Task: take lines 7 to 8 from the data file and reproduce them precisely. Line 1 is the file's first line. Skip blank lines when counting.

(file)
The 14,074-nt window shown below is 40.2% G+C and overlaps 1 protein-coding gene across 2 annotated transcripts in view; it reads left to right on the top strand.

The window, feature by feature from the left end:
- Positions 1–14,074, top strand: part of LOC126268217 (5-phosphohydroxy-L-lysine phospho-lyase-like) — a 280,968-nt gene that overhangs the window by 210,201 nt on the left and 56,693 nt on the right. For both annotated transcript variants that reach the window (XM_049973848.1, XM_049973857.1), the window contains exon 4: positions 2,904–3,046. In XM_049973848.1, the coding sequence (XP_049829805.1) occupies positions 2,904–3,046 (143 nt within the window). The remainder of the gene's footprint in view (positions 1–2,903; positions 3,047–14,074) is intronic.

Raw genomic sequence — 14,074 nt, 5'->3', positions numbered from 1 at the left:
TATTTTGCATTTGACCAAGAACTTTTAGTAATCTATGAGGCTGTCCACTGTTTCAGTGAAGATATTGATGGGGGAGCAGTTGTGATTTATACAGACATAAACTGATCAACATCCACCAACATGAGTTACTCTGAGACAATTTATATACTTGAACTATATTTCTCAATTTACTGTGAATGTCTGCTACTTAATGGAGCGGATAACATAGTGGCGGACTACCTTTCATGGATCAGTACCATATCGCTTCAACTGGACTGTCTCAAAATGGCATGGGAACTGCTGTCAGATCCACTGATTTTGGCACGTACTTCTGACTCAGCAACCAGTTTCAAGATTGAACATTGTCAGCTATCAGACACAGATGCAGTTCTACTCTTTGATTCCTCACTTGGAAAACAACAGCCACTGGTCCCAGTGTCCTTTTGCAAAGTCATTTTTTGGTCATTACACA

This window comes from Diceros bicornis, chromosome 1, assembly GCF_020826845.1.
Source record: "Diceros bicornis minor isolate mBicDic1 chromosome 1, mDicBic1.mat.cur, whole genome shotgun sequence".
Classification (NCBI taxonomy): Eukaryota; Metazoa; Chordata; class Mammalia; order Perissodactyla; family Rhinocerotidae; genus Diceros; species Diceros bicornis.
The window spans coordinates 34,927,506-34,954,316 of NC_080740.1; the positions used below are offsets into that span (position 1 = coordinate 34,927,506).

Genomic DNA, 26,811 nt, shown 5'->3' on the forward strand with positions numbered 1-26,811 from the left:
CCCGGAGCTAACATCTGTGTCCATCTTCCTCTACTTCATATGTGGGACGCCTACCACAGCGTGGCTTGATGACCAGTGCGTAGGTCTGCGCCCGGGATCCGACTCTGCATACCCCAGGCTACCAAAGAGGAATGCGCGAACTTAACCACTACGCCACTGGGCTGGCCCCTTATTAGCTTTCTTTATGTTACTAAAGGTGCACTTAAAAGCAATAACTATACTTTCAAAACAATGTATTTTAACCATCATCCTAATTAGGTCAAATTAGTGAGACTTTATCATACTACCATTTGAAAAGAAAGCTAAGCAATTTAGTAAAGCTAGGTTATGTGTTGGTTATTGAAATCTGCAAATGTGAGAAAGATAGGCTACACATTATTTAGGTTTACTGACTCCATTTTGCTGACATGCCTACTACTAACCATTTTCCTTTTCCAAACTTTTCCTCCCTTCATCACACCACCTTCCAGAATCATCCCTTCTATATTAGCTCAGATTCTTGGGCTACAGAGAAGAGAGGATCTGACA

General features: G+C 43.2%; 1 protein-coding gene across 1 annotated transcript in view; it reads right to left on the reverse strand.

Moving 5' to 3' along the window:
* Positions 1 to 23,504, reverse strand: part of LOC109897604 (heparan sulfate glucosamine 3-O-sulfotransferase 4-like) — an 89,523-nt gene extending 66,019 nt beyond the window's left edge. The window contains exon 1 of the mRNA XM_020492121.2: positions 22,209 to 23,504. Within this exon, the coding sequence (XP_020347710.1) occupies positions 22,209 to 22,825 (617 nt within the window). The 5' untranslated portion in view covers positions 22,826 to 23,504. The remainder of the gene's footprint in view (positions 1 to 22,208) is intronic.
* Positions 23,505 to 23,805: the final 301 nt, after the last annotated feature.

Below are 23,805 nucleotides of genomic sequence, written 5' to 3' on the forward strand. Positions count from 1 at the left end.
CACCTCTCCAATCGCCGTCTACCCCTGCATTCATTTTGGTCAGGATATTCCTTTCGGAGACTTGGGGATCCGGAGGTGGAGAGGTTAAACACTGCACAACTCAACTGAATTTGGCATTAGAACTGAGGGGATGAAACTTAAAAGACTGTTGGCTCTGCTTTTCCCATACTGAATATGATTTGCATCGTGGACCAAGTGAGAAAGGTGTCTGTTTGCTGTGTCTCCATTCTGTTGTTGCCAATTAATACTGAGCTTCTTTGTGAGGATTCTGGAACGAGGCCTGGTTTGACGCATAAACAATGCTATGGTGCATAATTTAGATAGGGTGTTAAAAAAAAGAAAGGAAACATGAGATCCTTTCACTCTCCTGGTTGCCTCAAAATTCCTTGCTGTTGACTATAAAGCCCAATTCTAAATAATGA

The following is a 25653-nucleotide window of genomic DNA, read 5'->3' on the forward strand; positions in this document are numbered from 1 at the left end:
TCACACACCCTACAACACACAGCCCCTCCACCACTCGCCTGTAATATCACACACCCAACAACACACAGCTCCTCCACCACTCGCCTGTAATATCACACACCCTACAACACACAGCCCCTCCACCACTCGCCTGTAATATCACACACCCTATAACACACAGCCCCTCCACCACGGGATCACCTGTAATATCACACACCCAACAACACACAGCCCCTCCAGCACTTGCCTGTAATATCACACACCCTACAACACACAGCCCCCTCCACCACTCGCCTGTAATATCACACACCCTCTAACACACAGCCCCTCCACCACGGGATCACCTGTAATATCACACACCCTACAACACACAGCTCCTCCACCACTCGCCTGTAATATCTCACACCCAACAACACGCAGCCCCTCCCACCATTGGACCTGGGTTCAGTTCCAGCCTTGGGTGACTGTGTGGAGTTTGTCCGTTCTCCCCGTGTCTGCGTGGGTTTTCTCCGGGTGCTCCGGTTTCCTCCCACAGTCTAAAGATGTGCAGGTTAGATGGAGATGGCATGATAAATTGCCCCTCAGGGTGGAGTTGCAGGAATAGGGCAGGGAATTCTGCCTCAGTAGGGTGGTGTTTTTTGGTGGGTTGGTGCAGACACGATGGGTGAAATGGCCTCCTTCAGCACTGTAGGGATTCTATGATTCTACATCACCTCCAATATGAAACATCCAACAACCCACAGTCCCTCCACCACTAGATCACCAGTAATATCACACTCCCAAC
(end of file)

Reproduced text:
Source record: "Diceros bicornis minor isolate mBicDic1 chromosome 1, mDicBic1.mat.cur, whole genome shotgun sequence".
Classification (NCBI taxonomy): Eukaryota; Metazoa; Chordata; class Mammalia; order Perissodactyla; family Rhinocerotidae; genus Diceros; species Diceros bicornis.